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RE: [xml-dev] Re: determining ID-ness in XML

Umm... I think one can say it is a limited 
portion of validation.  I think it is reasonable 
to say that it is a part of validation that 
might be handled separately because it has 
to be handled often and means must exist that 
are more efficient given the frequency, so 
it is a part of validation that is useful 
to split away from all the other validation 
requirements.  That is arguable, I agree.

But IDness is not part of well-formedness 
either.  XML also tossed it into the XML DTD 
box and since we had a hand in that, we 
can't simply kick SGMLAsDemonOfEra.  But 
that is spilt milk.  

The middle ground here is frequency of 
application over volume of instances at runtime.  This 
argues for a more effective means for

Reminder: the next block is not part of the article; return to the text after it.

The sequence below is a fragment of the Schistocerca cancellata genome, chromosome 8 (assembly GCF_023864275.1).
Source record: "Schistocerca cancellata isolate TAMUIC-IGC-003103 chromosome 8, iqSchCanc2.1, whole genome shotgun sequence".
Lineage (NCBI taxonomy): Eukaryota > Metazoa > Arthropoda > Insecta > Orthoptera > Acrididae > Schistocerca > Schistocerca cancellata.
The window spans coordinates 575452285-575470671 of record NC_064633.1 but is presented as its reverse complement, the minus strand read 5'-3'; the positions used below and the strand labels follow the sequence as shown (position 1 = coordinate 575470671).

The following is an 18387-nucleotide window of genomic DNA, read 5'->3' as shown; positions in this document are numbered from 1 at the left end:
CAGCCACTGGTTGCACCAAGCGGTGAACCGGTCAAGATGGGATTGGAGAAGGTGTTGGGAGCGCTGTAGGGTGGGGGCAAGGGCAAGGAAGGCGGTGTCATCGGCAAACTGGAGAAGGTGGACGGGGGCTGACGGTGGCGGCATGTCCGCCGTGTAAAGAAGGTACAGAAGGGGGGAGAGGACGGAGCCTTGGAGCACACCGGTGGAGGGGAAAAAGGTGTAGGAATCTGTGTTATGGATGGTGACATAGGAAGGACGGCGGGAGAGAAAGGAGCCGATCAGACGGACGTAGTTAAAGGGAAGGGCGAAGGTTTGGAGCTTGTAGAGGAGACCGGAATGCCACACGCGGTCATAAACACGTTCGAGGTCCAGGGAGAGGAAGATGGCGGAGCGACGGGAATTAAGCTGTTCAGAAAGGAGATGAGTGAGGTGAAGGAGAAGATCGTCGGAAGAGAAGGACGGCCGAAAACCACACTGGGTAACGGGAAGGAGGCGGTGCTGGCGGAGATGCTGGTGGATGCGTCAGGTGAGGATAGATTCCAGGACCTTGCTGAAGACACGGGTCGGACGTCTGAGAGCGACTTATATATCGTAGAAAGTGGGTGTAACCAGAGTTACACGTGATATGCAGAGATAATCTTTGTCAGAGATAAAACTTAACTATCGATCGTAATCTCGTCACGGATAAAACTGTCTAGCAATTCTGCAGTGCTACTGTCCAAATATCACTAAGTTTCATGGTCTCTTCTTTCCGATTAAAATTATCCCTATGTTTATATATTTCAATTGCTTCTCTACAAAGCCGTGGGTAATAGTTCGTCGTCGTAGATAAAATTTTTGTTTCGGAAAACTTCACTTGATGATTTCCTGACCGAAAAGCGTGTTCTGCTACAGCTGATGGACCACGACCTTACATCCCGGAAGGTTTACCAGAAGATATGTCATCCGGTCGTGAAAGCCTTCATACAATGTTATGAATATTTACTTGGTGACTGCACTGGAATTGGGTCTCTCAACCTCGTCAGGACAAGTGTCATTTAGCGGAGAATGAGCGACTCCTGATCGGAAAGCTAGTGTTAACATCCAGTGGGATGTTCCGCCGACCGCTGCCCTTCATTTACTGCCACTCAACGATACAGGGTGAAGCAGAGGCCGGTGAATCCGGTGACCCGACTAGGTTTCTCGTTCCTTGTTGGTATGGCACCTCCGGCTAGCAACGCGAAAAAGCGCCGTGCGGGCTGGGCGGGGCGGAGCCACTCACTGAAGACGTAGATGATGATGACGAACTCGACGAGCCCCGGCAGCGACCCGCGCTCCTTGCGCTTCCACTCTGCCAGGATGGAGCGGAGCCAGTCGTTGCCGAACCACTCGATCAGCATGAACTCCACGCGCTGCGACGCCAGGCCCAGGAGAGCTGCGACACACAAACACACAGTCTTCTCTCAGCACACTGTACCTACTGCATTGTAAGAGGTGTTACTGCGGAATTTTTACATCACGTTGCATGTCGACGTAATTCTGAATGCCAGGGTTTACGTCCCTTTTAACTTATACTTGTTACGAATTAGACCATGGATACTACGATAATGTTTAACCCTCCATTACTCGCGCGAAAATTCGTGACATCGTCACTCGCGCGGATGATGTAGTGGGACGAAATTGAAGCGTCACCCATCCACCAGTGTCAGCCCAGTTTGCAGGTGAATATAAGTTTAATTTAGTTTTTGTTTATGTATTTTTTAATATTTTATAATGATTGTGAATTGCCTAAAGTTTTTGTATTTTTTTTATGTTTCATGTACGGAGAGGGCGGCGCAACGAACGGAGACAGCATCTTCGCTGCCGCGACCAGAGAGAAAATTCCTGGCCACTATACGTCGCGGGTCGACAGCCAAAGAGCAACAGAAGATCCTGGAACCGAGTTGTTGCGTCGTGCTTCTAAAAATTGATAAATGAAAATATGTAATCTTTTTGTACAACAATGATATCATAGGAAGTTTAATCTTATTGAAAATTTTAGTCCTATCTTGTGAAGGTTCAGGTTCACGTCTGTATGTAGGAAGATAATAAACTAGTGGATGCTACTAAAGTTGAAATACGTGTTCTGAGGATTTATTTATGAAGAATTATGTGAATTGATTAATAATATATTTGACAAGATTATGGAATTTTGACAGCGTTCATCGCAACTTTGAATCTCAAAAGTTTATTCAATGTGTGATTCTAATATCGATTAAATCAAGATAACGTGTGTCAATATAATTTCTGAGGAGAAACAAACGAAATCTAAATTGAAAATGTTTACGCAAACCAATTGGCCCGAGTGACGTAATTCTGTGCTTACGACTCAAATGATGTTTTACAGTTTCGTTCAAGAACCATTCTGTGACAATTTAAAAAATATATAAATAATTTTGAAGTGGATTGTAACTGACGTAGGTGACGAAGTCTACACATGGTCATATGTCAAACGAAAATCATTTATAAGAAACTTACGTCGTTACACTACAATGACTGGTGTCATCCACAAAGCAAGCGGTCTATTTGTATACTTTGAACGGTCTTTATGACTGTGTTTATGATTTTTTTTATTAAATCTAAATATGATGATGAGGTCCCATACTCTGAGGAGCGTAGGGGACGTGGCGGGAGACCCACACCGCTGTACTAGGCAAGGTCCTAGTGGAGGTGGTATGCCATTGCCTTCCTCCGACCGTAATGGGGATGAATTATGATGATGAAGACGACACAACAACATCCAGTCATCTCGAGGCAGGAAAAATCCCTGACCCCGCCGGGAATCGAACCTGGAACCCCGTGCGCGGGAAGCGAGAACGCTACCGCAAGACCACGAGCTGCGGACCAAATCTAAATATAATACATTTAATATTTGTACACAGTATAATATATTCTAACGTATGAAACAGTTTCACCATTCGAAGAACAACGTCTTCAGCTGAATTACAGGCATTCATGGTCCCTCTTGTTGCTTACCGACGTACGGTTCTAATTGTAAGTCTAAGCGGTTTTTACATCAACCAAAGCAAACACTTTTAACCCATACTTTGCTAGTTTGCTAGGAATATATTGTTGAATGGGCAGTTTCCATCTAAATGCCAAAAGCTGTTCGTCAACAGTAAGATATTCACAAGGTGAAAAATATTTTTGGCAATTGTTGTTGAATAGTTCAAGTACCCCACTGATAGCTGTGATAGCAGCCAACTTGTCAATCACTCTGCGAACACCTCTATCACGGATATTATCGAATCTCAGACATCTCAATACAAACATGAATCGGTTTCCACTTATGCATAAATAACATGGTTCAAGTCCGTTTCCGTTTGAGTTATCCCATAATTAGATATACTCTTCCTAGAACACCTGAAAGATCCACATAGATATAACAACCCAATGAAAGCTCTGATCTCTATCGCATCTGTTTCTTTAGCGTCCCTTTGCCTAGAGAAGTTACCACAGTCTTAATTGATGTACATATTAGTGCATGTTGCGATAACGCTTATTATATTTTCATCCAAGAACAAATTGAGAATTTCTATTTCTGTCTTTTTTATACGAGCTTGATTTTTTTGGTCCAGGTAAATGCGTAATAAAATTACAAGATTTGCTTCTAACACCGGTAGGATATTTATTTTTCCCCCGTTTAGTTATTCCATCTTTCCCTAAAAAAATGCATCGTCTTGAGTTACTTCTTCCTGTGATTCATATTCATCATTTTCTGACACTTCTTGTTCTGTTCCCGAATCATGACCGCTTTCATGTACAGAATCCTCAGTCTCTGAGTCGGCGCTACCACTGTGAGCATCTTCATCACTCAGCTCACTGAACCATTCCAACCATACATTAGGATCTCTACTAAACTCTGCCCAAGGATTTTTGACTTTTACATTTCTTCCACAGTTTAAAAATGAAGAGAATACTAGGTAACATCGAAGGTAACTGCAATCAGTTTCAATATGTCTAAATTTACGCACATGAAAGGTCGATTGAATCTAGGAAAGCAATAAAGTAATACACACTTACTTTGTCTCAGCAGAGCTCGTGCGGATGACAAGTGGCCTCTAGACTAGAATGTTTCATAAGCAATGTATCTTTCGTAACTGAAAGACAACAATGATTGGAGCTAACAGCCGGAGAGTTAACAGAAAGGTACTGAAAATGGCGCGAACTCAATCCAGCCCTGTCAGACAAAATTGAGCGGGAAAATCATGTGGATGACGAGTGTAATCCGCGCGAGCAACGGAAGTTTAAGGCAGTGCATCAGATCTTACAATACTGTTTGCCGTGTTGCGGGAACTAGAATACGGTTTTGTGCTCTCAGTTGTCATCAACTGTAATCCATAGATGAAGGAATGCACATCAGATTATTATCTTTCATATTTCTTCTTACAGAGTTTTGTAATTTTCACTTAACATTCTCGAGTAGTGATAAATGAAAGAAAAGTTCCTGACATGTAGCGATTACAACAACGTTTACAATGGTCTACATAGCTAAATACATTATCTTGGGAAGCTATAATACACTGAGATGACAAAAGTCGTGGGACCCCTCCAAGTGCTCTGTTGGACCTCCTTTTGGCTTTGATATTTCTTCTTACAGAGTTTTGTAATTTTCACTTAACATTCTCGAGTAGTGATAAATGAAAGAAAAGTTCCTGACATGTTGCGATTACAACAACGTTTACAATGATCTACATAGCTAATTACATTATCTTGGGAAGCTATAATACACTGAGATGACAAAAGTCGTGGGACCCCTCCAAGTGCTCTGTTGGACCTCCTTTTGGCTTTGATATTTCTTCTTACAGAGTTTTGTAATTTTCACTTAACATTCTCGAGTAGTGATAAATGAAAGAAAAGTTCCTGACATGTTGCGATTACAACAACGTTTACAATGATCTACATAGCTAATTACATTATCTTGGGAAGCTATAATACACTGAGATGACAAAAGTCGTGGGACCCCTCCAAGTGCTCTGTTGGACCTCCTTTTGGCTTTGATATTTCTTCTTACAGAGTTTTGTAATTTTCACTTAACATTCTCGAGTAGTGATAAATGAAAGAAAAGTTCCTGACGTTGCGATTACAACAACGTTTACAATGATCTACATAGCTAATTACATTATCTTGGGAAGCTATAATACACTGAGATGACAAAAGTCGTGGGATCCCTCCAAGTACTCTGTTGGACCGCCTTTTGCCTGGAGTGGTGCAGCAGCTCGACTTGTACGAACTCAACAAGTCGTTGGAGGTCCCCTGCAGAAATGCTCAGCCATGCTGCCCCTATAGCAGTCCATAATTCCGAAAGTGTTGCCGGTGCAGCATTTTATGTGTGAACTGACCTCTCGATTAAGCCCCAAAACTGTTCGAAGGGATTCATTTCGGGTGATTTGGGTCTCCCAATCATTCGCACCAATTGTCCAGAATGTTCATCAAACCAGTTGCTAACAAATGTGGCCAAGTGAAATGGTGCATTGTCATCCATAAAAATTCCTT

declaring and locating IDs.  Again, the medium is one 
in which location resolution is a primary 
requirement, so doctrine should be to make 
that as efficient as possible given the 
overall benefit to all system users.  Since 
it is a systemic requirement, we can also 
reasonably argue that a solution which 
adds to the system vocabulary is a sound 


-----Original Message-----
From: Tim Bray [mailto:tbray@textuality.com]
Sent: Friday, November 02, 2001 11:52 AM
To: xml-dev@lists.xml.org
Subject: RE: [xml-dev] Re: determining ID-ness in XML

At 09:31 AM 01/11/01 -0600, Bullard, Claude L (Len) wrote:
>  What we are actually 
>up against are the limits of well-formedness, so we are 
>starting to mix in validity requirements because we don't 
>like DTDs or schemas.  Nyet.

Giving something a unique address is arguably 100% 
orthogonal to validity.  The only reason we mix these two
up is that IDs were one of the many things that got 
thrown into the DTD basket by SGML. 

>  Propose the reason why 
>the standard means don't work 

The standard means - DTDs and schemas - are overwhelingly
concerned with validation.  This is a good and useful 
thing, but it in a considerable proportion of applications 
it is not applied at run-time.  And being able to find the
node to which a pointer applies is a function which can
exist entirely independent of validation.  QED. -Tim